Scotland politics

Scottish election: Rural voters highlight priorities

Over the past few weeks candidates have been hitting the campaign trail across the length and breadth of the country - but are their messages getting through in Scotland's rural areas?

Politics Show Scotland reporter Hayley Jarvis visited Dumfries and Galloway to find out how relevant this election is to people there.

Almost one million people live in the countryside, so I wanted to find out what the big issues are for them in the run-up to 5 May, and whether they think politicians are listening.

Beef farmer Alistair Martin says he has seen difficult times since buying his farm 14 years ago.

He has seen the BSE crisis and rises in commodity prices. A regional representative for NFU Scotland, the biggest issue for him now is the next round of reforms to the Common Agricultural Policy.

While the outcome will ultimately be thrashed out between Westminster and Brussels, he believes whoever wins the election next month will have a vital role to play.

He tells me: "Holyrood is still very important. They are our ears in the first place and it's up to them because agriculture is devolved to Scotland.

"They then have to take the message further afield, whether it be Europe or Westminster."

While some in the countryside complain of being overlooked by Holyrood - Alistair feels politicians are beginning to take notice.

"The central belt, does it have it's own agenda? It probably does because the majority of people live in the central belt and we are only a minority of people that live in the countryside so you can see why it takes quite a bit of lobbying to get them to listen," he says.

Agriculture is one of the largest employers in the region, but after a turbulent few years in the industry an increasing number of farmers have been looking at other uses for their land, such as tourism.

But are new businesses getting the support they need from politicians? Duncan McConchie, doesn't think so.

He was met with a stream of problems when he decided to turn his farm land into the adventure centre, Laggan Outdoor.

"It was horrendous," he says. "Things like we were asked to do upgrades to the A75 trunk road to the value of £180,000.

"We got no help from the Scottish government at all.

"And when I raised the issue of us being asked to upgrade the A75, I raised it with the minister for transport at the time, and the answer back was that it was something to do with our local authority.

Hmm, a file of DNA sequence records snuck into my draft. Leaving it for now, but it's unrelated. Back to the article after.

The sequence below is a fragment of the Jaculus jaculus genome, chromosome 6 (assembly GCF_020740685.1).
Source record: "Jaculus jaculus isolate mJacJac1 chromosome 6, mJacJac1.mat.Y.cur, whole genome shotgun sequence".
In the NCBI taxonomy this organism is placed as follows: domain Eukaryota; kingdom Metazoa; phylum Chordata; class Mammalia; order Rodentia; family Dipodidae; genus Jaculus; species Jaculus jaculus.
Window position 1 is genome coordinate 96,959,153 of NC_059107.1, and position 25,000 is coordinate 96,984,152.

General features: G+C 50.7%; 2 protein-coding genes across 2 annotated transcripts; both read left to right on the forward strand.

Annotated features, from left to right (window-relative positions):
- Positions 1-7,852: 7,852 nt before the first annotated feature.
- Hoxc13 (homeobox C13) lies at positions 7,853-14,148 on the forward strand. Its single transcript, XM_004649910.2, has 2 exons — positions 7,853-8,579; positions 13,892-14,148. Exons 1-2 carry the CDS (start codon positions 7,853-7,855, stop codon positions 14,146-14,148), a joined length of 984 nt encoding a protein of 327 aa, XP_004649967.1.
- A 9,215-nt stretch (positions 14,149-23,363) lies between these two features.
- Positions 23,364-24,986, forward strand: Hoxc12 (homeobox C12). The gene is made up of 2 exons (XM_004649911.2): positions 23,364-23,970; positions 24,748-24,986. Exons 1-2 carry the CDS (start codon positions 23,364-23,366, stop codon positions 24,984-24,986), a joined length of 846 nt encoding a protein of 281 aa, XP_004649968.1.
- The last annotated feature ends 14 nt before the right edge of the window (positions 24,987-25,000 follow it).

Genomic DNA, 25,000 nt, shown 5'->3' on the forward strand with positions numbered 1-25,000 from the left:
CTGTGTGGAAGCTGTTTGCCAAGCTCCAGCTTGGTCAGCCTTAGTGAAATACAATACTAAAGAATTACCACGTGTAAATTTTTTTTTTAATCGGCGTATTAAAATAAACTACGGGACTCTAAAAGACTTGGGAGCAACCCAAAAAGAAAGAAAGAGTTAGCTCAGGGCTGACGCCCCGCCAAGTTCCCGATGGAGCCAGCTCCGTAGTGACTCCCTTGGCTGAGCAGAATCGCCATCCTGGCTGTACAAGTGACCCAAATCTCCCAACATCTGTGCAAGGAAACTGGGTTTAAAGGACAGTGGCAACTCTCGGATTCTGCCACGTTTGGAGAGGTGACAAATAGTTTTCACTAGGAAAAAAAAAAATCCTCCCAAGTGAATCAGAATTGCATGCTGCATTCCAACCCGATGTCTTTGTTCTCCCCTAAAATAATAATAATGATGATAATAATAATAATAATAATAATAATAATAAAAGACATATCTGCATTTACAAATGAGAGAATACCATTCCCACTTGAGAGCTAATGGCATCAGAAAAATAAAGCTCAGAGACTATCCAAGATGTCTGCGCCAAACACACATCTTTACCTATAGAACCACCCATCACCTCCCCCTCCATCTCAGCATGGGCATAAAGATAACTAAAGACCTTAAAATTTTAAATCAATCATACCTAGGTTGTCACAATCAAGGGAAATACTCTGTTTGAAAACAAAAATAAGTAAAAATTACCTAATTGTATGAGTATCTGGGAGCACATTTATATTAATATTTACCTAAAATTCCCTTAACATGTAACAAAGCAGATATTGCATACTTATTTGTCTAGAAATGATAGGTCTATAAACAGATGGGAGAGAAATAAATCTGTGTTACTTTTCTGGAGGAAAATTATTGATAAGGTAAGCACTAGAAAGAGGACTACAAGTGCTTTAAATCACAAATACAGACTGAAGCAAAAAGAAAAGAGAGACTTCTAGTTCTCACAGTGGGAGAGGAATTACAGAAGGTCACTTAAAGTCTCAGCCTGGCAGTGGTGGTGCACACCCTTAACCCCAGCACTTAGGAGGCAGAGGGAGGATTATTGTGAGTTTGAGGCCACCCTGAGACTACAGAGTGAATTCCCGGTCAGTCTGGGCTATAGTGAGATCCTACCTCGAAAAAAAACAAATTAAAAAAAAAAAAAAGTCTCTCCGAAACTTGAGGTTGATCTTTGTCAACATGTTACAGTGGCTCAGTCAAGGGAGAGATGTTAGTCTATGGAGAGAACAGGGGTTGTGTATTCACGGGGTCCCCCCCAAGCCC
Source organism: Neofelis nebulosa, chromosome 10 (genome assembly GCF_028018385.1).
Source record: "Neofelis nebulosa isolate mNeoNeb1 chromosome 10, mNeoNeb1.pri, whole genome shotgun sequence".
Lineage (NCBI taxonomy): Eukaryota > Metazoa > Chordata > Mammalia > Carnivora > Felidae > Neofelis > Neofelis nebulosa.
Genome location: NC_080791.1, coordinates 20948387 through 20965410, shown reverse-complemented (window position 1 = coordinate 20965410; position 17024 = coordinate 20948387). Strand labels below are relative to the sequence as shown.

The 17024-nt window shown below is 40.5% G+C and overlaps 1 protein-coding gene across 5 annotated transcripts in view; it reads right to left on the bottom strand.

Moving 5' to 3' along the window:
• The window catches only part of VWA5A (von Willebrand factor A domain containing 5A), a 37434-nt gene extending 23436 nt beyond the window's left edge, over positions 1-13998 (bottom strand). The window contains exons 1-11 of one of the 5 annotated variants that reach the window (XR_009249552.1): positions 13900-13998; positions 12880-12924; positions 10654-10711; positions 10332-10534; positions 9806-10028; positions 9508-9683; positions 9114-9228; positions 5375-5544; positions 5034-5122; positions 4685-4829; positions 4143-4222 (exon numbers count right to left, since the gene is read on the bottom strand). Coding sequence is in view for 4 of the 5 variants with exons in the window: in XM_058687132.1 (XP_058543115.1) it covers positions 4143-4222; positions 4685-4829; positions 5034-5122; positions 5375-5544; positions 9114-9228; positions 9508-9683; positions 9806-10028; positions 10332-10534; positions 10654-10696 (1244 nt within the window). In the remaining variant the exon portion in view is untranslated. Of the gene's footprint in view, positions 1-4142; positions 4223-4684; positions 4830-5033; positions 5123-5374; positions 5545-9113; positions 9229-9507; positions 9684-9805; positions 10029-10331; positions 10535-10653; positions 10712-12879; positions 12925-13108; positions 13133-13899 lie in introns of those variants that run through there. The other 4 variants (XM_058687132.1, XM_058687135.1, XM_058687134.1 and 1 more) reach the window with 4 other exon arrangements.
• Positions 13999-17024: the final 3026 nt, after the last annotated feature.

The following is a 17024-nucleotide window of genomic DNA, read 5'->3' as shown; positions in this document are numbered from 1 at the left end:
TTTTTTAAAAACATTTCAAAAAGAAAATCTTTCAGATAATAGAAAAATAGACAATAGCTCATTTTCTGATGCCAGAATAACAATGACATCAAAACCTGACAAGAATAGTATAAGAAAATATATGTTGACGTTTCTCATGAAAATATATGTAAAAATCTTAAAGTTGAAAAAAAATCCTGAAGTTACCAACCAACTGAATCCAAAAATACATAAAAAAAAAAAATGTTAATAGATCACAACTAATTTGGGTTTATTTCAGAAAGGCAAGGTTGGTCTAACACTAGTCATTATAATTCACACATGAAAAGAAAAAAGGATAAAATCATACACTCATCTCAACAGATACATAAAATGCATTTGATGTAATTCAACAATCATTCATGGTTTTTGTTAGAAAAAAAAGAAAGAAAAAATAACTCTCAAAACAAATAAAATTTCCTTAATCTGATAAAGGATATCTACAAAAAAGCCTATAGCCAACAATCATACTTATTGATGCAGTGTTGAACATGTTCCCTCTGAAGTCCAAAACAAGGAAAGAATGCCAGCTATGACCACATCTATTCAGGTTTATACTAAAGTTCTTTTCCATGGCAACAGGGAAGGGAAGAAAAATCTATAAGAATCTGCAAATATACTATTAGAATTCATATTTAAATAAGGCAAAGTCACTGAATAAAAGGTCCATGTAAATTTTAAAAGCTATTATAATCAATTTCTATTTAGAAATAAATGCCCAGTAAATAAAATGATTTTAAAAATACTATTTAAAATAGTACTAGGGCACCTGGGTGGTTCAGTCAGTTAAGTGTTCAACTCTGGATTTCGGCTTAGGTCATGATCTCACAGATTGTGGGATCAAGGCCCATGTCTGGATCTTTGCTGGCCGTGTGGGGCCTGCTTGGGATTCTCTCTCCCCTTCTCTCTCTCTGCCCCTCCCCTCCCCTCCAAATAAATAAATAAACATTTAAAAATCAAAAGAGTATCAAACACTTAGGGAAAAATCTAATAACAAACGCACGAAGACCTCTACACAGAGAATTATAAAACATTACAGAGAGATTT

"The local authority then said it was Transport for Scotland. We just carried on regardless, we had to."

Tourism is also important to Wigtown, Scotland's Book Town. But it is an also an area affected by unemployment.

Chris Hanna, who runs the community regeneration social enterprise Marchars Action, says it's difficult to attract large employers and keep them.

A recent reminder of this was the loss of 200 jobs when R&D construction went into administration earlier this month.

She said: "I think there are not many large employers. Here are lots of little businesses and we rely so much on them to employ, particularly now that the councils are cutting their staff levels down.

"So every employer, whether it employs five or six people, is crucial to a community like this."

'Make things easier'

Many people have to travel far to get to work, such as RSPB warden Will Cranston. He does a 60-mile (97km) round trip each day, and the rising cost of fuel means this is becoming expensive.

"It would be good if they [Holyrood] could put some pressure on Westminster just to make things easier for Joe Public," he says.

"Since we elect the people that in are in power, they should maybe listen to us."

Over in Glencaple in Dumfries, shop manager Ann McLetchie believes rural issues are being overlooked.

Up until last year she ran a full post office service, but it was reduced to a few hours a week in the last round of post office cuts, which she says has had a detrimental affect on her business and the community.

"Of course the customers go to the town now," she says.

"So they using the car and fuel, and if we had the post office here it would save using fuel.

"I don't think they're listening to the rural people. They don't see the country as they do in the cities - it's different altogether."

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